Create a chart

Creating a Chart with the UI

Forest Admin provides a straightforward UI to configure the charts you want.
First, turn on the Layout Editor mode (1), then click Add a new chart (2).
To add a new dashboard, click on + New while in Layout Editor mode (0).
Then add a Name and optionally a Description (1) and select a chart type (2):
Next, in Simple mode, you need to provide the following information, depending on your chart type:
    1 collection
    1 aggregate function (count, sum, …)
    1 group by field
    1 time frame (day, week, month, year) option.
    1 or multiple filters.

Creating a Chart with SQL

This option is only available to Starter plan and higher. However, it's free to try in non-production environments.
The Query mode is only available for SQL databases.
For security reasons, only SELECT queries are allowed.
The Query mode has been designed to provide you with a flexible, easy to use and accessible interface when hard questions need to be answered. Simply type SQL queries using the online editor and visualize your data graphically.
The syntax of the SQL examples below can be different depending on the database type (SQLite, MySQL, Postgres, SQL Server, etc.). Please, refer to your database documentation for more information.

Single value

The returned column must be named value. In the following example, we simply count the number of customers.
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SELECT COUNT(*) AS value
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FROM customers;
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Single value (with growth percentage)

The returned columns must be named value and previous. In the following example, we simply count the number of Appointments booked in January 2018 and compare this value to the number of Appointments booked in the previous month.
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SELECT current.count AS value, previous.count AS previous
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FROM (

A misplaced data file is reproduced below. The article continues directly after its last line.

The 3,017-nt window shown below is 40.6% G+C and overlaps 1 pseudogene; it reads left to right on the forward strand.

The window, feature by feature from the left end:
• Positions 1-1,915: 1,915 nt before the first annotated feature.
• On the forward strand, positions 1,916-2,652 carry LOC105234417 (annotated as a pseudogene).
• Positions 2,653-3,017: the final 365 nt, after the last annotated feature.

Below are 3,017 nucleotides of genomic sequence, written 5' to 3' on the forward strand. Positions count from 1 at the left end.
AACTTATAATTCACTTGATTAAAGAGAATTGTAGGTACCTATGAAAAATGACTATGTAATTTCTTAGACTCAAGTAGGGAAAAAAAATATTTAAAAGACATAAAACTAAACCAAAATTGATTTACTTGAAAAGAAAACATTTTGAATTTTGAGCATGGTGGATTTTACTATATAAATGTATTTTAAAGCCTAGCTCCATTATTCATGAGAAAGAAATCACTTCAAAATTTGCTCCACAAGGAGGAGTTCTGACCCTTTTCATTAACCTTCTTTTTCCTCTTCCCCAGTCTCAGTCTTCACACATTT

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SELECT COUNT(*)
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FROM appointments
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WHERE start_date BETWEEN '2018-01-01' AND '2018-02-01'
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) as current, (
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SELECT COUNT(*)
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FROM appointments
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WHERE start_date BETWEEN '2017-12-01' AND '2018-01-01'
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) as previous;
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Repartition

The returned columns must be named key and value. In the following example, we simply count the number of transactions distributed by status.
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SELECT transactions.status AS key, COUNT(*) AS value
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FROM transactions
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GROUP BY status;
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Time-based

The returned columns must be named key and value. In the following example, we simply count the number of appointments per month.
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SELECT DATE_TRUNC('month', start_date) AS key, COUNT(*) as value
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FROM appointments
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GROUP BY key
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ORDER BY key;
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Objective

This chart is not available for Mongodb databases yet.
The returned columns must be named key and objective. In the following example, we set manually the objective to 750.
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SELECT COUNT(orders) AS value, 750 AS objective
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FROM orders
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WHERE orders.created_at < date_trunc('year', now());
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Leaderboard

This chart is not available for Mongodb databases yet.
The returned columns must be named key and value and LIMIT must be defined. In the following example, we limited the leaderboard to 10 items.
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SELECT companies.name AS key, SUM(transactions.amount) AS value
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FROM transactions
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JOIN companies ON transactions.beneficiary_company_id = companies.id
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GROUP BY key
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ORDER BY value DESC
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LIMIT 10;
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Last modified 1yr ago